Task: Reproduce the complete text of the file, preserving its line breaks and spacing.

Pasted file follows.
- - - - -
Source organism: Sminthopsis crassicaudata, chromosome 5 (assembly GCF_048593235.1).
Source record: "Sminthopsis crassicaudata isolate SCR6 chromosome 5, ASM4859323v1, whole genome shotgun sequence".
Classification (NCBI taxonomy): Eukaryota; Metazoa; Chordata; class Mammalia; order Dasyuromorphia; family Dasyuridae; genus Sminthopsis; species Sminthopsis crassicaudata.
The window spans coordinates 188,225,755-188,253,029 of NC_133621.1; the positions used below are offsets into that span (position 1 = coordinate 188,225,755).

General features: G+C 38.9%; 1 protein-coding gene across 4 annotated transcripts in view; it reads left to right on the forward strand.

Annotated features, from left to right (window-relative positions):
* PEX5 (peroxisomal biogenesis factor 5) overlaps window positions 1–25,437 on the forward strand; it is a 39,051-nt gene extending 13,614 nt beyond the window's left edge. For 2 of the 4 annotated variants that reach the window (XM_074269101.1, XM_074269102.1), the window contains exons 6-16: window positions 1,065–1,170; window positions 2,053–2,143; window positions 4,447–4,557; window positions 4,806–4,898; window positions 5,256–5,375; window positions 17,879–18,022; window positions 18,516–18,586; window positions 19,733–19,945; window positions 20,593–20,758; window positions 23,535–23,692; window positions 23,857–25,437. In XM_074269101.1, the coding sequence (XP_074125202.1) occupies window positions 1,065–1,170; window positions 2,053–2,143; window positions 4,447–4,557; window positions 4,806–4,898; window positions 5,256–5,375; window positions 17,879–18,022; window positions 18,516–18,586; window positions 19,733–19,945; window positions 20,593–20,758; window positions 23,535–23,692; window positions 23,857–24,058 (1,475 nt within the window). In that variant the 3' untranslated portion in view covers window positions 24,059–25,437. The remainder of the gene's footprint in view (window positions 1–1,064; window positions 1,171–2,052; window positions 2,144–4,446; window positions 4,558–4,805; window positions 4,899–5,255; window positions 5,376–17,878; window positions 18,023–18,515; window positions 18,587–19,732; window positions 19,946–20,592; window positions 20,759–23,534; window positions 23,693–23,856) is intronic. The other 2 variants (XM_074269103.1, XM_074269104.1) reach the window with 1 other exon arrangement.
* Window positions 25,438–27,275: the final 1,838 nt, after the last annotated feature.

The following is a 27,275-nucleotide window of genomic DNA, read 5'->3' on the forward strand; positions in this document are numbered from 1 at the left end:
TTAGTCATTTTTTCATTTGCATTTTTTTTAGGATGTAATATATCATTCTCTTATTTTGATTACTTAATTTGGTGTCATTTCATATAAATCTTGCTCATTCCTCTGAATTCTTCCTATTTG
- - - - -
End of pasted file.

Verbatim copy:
Source organism: Sminthopsis crassicaudata, chromosome 5 (assembly GCF_048593235.1).
Source record: "Sminthopsis crassicaudata isolate SCR6 chromosome 5, ASM4859323v1, whole genome shotgun sequence".
Classification (NCBI taxonomy): Eukaryota; Metazoa; Chordata; class Mammalia; order Dasyuromorphia; family Dasyuridae; genus Sminthopsis; species Sminthopsis crassicaudata.
The window spans coordinates 188,225,755-188,253,029 of NC_133621.1; the positions used below are offsets into that span (position 1 = coordinate 188,225,755).

General features: G+C 38.9%; 1 protein-coding gene across 4 annotated transcripts in view; it reads left to right on the forward strand.

Annotated features, from left to right (window-relative positions):
* PEX5 (peroxisomal biogenesis factor 5) overlaps window positions 1–25,437 on the forward strand; it is a 39,051-nt gene extending 13,614 nt beyond the window's left edge. For 2 of the 4 annotated variants that reach the window (XM_074269101.1, XM_074269102.1), the window contains exons 6-16: window positions 1,065–1,170; window positions 2,053–2,143; window positions 4,447–4,557; window positions 4,806–4,898; window positions 5,256–5,375; window positions 17,879–18,022; window positions 18,516–18,586; window positions 19,733–19,945; window positions 20,593–20,758; window positions 23,535–23,692; window positions 23,857–25,437. In XM_074269101.1, the coding sequence (XP_074125202.1) occupies window positions 1,065–1,170; window positions 2,053–2,143; window positions 4,447–4,557; window positions 4,806–4,898; window positions 5,256–5,375; window positions 17,879–18,022; window positions 18,516–18,586; window positions 19,733–19,945; window positions 20,593–20,758; window positions 23,535–23,692; window positions 23,857–24,058 (1,475 nt within the window). In that variant the 3' untranslated portion in view covers window positions 24,059–25,437. The remainder of the gene's footprint in view (window positions 1–1,064; window positions 1,171–2,052; window positions 2,144–4,446; window positions 4,558–4,805; window positions 4,899–5,255; window positions 5,376–17,878; window positions 18,023–18,515; window positions 18,587–19,732; window positions 19,946–20,592; window positions 20,759–23,534; window positions 23,693–23,856) is intronic. The other 2 variants (XM_074269103.1, XM_074269104.1) reach the window with 1 other exon arrangement.
* Window positions 25,438–27,275: the final 1,838 nt, after the last annotated feature.

The following is a 27,275-nucleotide window of genomic DNA, read 5'->3' on the forward strand; positions in this document are numbered from 1 at the left end:
TTAGTCATTTTTTCATTTGCATTTTTTTTAGGATGTAATATATCATTCTCTTATTTTGATTACTTAATTTGGTGTCATTTCATATAAATCTTGCTCATTCCTCTGAATTCTTCCTATTTG